Regina Coyula, 16 March 2018 — (Text published in the bulletin of the 2018 Internet Freedom Festival) Cell phones have been used commercially in the world since 1995, but we Cubans couldn’t have our own cell phones until 2009. Internet access through prepaid cards in public places dates from 2015. In Cuba, the year 2017 will be remembered for the introduction of 3G technology and access to the Internet for the first time from home via ADSL-fixed telephone lines.
The only telecommunications business that operates in the country announces an increase in access, but it comes at the cost of high prices, censorship of pages critical of the Government and self-censorship, with the user suspecting that all navigation is traceable.
I learned about the Internet in 2009, during a trip to Spain, and it was love at first sight. When I went back to Cuba, I decided to open a blog, and I asked my neighbor, the blogger Yoani Sánchez, for help. I spent months posting blindly thanks to friends abroad who uploaded the contents from content I emailed to them.
My first time on the Internet in Cuba, I wasted a prepaid card that gave me an hour of connection from a hotel, since I was so nervous and inept that I forgot the password and spent an hour of virtual onanism rereading my posts, discovering the comments…and nothing more.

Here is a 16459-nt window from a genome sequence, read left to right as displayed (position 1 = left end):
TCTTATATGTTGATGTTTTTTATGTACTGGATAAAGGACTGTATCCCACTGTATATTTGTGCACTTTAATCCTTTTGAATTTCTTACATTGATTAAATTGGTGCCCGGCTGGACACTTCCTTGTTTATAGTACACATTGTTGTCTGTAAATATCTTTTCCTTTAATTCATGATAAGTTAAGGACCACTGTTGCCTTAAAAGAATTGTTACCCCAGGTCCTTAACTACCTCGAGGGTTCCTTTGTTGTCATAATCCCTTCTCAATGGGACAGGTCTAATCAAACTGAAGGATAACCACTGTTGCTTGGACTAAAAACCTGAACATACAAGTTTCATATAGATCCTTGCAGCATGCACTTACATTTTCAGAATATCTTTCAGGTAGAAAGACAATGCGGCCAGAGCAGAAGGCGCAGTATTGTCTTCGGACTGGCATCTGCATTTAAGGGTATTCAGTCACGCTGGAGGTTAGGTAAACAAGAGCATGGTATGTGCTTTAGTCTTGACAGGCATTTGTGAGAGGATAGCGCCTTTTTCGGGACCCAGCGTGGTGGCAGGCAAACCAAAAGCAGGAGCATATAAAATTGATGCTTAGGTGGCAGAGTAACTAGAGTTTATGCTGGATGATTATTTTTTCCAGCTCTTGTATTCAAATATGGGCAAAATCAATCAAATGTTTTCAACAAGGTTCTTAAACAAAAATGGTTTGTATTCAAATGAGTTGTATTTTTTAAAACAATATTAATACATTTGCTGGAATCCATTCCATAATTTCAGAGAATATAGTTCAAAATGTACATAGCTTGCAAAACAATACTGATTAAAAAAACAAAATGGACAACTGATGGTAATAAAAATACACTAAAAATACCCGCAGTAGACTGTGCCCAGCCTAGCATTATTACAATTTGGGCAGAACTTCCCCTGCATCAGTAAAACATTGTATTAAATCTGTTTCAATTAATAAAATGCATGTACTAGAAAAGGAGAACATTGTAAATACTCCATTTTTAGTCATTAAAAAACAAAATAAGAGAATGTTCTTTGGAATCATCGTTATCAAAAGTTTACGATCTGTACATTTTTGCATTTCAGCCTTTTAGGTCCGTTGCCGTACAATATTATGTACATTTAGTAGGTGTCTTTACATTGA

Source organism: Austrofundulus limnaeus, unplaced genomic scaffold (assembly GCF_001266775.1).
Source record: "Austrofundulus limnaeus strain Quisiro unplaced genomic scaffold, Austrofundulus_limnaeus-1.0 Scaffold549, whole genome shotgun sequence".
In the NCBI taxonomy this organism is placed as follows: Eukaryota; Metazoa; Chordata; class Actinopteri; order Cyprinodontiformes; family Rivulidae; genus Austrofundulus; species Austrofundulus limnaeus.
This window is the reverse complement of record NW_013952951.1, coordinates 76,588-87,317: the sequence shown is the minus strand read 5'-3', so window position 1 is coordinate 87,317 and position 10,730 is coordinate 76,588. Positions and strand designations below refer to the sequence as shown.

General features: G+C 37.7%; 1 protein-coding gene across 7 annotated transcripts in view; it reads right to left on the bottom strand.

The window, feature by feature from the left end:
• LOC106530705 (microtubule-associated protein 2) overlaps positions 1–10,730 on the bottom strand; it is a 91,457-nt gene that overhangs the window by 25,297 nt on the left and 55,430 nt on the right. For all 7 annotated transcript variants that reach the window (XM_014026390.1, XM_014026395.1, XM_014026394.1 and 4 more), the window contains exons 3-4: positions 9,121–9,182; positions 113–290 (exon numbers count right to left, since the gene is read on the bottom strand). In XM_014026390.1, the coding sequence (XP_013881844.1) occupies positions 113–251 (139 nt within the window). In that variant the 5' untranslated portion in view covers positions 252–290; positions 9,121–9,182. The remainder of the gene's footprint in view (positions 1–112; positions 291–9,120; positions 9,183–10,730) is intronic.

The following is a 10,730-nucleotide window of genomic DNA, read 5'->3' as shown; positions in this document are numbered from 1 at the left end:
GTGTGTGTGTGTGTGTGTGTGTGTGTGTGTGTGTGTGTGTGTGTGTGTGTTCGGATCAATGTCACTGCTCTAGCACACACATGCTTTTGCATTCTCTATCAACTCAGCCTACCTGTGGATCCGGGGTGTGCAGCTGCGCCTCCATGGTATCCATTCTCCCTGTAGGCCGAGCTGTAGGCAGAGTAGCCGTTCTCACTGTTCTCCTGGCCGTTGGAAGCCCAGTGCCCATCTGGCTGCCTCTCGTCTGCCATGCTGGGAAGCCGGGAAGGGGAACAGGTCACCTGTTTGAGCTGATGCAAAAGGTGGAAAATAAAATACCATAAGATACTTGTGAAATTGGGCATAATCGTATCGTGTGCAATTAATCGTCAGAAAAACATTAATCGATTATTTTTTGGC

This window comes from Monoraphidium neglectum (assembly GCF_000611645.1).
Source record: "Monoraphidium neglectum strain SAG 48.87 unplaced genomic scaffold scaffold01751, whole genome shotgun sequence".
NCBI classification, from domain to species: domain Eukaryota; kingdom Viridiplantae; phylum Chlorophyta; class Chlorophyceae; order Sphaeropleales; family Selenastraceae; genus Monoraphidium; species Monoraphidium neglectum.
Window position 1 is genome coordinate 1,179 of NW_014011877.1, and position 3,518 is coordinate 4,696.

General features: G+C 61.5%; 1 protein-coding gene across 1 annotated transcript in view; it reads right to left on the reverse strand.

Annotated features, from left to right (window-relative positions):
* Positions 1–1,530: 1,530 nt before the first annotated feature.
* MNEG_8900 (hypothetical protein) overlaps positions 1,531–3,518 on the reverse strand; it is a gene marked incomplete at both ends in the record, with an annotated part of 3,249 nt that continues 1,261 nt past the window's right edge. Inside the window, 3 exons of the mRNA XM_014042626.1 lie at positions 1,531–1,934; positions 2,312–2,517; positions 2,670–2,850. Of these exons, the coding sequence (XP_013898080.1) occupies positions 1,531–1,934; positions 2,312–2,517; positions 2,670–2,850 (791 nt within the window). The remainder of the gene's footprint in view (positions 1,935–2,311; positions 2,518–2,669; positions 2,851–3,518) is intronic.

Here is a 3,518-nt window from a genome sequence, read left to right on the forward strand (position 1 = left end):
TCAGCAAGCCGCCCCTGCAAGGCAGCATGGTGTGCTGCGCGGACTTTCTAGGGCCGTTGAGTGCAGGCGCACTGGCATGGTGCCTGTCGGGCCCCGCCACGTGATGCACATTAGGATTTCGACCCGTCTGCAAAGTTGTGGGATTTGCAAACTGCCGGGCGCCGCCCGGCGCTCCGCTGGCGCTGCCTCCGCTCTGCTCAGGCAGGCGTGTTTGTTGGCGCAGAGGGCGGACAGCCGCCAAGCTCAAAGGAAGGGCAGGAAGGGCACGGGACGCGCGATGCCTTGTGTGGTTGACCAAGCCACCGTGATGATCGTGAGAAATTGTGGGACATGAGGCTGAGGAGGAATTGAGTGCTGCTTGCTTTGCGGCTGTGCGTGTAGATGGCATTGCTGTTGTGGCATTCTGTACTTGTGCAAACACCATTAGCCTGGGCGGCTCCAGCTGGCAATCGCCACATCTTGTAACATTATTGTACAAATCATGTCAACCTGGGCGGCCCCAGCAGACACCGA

I had to learn how to swim in those waters, as they say. I had to “empower myself” to be not just someone who reads email and opens a page on Facebook. Studying came to me easily because it encourages the illusion that I’m not getting Alzheimer’s like I feel with my son (I have to say that I came to motherhood late) when we’re discussing applications and programs.
And together with this familiarity that I established with the Internet, I became conscious that it’s a tool that is too powerful to be left in the hands of governments and/or businesses. As a Cuban, I feel that they have denied us entrance into the 21st century, that this digital divide is difficult to remedy and is even more serious in a literate population with a high rate of middle and higher education, which, in addition, is growing old.
We can’t blame our technological backwardness on the Blockade-Embargo (what it’s called varies according to one’s viewpoint) alone or to the long dispute between the governments of Cuba and the United States, although it has its part.
Beyond the material limitations that it supposes, there exists a domestic political will to keep us isolated and uninformed. José Martí, our greatest thinker, said it simply: “Don’t believe; read,” but we Cubans don’t want to be spoon-fed bits of information seasoned by the governmental point of view. That day when I forgot my password, I decided not only to swim, but also to help others who look out from the shore.
Translated by Regina Anavy